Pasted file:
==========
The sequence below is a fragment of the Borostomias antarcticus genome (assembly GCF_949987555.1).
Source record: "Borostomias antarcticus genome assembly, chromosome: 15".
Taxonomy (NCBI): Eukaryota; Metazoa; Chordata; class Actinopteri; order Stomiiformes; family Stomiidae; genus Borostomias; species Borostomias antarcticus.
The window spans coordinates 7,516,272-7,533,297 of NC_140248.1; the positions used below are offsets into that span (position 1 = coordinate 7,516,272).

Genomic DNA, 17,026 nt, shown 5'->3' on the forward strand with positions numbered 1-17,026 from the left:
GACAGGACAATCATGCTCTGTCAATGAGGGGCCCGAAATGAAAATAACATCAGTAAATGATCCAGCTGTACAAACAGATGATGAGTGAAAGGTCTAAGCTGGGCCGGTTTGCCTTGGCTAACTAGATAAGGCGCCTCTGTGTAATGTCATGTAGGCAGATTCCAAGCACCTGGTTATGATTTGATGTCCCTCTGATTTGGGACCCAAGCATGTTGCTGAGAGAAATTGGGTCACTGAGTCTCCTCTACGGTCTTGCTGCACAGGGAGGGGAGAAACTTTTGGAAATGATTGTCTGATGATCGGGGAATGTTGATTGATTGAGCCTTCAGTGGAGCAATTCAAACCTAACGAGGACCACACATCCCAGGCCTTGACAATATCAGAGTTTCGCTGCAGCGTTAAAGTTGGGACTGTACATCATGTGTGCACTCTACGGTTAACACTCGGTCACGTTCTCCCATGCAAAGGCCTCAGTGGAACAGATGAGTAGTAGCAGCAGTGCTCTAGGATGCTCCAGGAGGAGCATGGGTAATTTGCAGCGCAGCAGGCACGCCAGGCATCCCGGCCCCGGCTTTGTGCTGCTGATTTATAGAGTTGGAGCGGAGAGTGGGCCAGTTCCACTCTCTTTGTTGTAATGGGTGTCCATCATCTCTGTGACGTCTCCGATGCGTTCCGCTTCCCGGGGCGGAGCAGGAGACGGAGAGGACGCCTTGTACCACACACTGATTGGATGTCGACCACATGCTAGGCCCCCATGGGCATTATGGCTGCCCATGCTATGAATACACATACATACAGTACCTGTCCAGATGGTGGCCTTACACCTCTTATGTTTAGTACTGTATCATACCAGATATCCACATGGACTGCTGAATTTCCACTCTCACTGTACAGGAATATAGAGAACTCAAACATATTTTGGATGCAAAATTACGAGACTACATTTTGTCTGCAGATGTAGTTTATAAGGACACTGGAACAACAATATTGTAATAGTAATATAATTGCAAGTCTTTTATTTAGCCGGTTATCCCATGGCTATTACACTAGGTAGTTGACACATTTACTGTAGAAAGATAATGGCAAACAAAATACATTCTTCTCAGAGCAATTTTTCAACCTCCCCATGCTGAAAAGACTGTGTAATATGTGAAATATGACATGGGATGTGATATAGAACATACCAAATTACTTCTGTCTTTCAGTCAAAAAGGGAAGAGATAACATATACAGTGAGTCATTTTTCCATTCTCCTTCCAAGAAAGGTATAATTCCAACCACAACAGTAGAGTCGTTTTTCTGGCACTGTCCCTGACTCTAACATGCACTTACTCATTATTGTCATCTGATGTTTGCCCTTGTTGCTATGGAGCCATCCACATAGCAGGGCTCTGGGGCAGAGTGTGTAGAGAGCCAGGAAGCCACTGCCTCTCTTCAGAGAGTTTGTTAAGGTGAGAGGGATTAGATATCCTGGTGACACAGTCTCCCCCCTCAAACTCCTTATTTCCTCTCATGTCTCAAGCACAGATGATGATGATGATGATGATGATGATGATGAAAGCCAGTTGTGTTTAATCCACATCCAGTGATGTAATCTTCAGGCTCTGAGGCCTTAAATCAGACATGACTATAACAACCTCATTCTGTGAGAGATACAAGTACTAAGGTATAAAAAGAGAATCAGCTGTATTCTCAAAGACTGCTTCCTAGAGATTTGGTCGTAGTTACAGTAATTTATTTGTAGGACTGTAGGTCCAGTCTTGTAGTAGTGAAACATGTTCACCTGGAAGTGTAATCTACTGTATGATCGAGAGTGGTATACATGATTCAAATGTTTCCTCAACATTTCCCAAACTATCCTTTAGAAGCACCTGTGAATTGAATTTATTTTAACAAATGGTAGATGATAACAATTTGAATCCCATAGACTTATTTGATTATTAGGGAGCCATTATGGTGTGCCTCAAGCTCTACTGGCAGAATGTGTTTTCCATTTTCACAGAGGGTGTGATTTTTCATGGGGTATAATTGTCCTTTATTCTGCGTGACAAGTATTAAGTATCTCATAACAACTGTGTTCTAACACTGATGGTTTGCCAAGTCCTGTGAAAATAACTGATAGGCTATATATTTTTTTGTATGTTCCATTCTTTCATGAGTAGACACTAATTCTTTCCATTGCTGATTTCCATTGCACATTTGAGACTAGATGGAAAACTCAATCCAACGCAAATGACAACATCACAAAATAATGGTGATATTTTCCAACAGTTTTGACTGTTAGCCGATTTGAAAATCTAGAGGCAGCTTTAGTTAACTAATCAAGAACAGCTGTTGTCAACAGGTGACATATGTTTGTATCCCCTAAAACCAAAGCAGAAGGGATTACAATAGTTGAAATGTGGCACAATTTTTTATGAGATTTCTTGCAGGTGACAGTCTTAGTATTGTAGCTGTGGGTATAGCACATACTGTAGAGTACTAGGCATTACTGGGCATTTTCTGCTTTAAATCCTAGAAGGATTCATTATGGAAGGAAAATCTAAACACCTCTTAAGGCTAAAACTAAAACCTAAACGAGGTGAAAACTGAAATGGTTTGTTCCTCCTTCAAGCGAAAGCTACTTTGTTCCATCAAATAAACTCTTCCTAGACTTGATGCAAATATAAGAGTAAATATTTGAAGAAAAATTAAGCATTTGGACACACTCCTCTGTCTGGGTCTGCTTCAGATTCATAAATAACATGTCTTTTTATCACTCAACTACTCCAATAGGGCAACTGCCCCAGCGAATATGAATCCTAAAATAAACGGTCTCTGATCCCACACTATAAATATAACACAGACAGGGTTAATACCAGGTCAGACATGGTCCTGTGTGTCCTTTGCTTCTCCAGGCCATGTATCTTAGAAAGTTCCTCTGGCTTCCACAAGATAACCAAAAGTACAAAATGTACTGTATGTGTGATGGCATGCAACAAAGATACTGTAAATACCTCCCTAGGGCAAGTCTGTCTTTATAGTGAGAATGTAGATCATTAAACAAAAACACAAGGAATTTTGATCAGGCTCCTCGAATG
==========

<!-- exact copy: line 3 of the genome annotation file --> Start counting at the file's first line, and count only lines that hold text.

Taxonomy (NCBI): Eukaryota; Metazoa; Chordata; class Actinopteri; order Stomiiformes; family Stomiidae; genus Borostomias; species Borostomias antarcticus.